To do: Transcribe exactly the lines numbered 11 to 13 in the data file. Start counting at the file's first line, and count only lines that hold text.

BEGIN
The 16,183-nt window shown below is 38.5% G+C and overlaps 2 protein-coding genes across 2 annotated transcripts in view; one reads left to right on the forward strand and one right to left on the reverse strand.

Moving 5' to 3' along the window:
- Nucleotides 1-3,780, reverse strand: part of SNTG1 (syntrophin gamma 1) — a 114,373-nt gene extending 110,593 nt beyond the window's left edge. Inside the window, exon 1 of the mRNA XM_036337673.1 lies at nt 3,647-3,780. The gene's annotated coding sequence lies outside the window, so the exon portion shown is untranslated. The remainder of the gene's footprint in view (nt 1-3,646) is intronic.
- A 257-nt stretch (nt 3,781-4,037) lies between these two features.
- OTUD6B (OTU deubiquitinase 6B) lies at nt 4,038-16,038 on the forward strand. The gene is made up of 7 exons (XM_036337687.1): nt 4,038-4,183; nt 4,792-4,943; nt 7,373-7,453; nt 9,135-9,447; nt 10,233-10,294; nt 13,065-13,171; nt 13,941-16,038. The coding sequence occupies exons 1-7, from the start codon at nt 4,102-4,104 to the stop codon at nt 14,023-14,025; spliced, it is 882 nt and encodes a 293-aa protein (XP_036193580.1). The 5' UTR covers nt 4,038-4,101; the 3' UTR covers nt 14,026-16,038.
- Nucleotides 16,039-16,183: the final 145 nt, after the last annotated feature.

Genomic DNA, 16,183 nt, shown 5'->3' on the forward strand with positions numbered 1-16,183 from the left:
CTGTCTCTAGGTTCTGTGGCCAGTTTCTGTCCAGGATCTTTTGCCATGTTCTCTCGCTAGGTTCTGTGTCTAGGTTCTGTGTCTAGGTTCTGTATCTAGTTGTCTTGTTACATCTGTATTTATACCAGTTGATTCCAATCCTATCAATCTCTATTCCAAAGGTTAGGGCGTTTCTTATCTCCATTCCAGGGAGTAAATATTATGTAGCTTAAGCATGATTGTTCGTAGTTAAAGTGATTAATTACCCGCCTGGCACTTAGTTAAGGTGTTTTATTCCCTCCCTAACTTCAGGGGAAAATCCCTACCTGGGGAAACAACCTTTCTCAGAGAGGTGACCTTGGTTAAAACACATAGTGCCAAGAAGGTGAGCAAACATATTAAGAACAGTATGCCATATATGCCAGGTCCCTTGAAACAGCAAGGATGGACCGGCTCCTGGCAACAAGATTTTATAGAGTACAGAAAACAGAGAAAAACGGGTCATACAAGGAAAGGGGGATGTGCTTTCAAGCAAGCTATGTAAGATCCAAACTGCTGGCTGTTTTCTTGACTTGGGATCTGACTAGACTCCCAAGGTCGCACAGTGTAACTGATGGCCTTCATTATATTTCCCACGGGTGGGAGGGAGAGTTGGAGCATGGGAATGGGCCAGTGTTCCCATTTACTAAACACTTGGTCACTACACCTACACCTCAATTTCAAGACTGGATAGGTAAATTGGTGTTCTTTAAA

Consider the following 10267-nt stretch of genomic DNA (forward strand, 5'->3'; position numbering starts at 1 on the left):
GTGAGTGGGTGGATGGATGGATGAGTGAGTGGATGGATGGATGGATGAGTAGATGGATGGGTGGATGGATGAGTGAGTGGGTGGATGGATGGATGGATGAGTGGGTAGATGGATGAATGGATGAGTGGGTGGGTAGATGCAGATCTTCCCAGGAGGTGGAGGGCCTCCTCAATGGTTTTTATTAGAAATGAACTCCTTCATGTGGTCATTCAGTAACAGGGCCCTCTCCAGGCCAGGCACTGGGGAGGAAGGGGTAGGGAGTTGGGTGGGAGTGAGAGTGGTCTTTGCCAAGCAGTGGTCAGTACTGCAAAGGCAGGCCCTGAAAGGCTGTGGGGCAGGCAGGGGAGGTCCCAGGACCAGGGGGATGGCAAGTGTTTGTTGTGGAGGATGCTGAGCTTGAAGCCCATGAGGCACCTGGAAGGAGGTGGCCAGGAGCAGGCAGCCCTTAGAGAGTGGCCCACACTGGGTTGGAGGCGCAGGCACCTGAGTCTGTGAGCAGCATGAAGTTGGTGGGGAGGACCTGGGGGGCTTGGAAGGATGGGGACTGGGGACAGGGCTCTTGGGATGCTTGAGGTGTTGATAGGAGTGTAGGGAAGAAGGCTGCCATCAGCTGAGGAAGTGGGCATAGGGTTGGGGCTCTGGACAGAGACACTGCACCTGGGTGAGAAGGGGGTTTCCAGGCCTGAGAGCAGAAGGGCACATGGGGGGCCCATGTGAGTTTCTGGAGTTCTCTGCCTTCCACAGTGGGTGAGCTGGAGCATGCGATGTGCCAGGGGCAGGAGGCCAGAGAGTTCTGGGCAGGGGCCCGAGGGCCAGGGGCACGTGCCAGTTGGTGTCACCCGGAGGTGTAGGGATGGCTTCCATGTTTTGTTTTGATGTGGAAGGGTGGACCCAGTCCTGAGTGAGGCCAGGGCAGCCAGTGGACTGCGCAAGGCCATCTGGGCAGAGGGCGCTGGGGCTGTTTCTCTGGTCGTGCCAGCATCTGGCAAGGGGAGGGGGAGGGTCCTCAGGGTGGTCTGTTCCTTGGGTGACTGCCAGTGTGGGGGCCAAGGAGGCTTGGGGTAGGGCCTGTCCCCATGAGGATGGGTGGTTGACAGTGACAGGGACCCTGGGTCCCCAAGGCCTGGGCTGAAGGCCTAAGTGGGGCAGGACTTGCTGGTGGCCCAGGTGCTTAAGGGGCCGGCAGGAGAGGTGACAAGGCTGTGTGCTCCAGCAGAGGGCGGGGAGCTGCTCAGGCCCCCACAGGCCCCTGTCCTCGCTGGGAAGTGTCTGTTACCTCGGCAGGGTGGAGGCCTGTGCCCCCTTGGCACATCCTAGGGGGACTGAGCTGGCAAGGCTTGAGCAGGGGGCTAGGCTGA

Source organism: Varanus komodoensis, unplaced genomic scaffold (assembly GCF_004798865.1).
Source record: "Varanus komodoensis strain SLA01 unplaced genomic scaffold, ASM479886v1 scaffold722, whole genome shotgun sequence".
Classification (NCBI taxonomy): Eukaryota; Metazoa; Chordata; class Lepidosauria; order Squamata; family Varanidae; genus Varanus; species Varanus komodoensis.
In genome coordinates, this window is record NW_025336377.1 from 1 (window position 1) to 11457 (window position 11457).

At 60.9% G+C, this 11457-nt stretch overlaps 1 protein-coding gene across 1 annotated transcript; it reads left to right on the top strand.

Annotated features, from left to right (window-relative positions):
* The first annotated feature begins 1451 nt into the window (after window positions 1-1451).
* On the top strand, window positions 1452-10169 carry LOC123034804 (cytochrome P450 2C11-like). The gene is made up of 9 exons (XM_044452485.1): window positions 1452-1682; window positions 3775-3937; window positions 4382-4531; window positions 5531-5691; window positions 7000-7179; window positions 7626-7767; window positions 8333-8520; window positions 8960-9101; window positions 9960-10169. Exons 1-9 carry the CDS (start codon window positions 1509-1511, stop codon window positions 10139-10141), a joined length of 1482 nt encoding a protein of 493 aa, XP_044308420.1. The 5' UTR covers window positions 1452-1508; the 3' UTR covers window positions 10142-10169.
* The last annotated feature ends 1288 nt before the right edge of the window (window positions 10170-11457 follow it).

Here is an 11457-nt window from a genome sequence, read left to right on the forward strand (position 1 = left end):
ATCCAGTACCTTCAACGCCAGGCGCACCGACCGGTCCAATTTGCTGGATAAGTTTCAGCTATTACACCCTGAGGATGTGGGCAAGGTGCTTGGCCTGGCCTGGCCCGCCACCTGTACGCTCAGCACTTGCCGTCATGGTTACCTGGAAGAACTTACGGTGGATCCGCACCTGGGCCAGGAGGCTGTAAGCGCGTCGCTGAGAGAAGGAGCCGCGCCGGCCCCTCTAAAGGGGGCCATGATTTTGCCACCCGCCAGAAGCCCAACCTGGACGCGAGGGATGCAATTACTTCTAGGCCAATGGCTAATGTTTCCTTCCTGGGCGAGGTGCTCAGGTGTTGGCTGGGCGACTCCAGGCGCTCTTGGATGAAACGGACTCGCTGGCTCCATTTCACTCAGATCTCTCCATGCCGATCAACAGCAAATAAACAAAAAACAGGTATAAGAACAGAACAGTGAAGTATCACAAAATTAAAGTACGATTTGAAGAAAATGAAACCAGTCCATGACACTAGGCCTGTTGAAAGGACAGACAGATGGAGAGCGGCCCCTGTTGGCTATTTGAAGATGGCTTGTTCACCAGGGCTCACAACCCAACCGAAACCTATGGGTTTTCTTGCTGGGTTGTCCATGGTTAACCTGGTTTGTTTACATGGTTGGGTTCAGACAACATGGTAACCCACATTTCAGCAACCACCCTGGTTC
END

Source organism: Varanus komodoensis, unplaced genomic scaffold (assembly GCF_004798865.1).
Source record: "Varanus komodoensis strain SLA01 unplaced genomic scaffold, ASM479886v1 scaffold722, whole genome shotgun sequence".
Classification (NCBI taxonomy): Eukaryota; Metazoa; Chordata; class Lepidosauria; order Squamata; family Varanidae; genus Varanus; species Varanus komodoensis.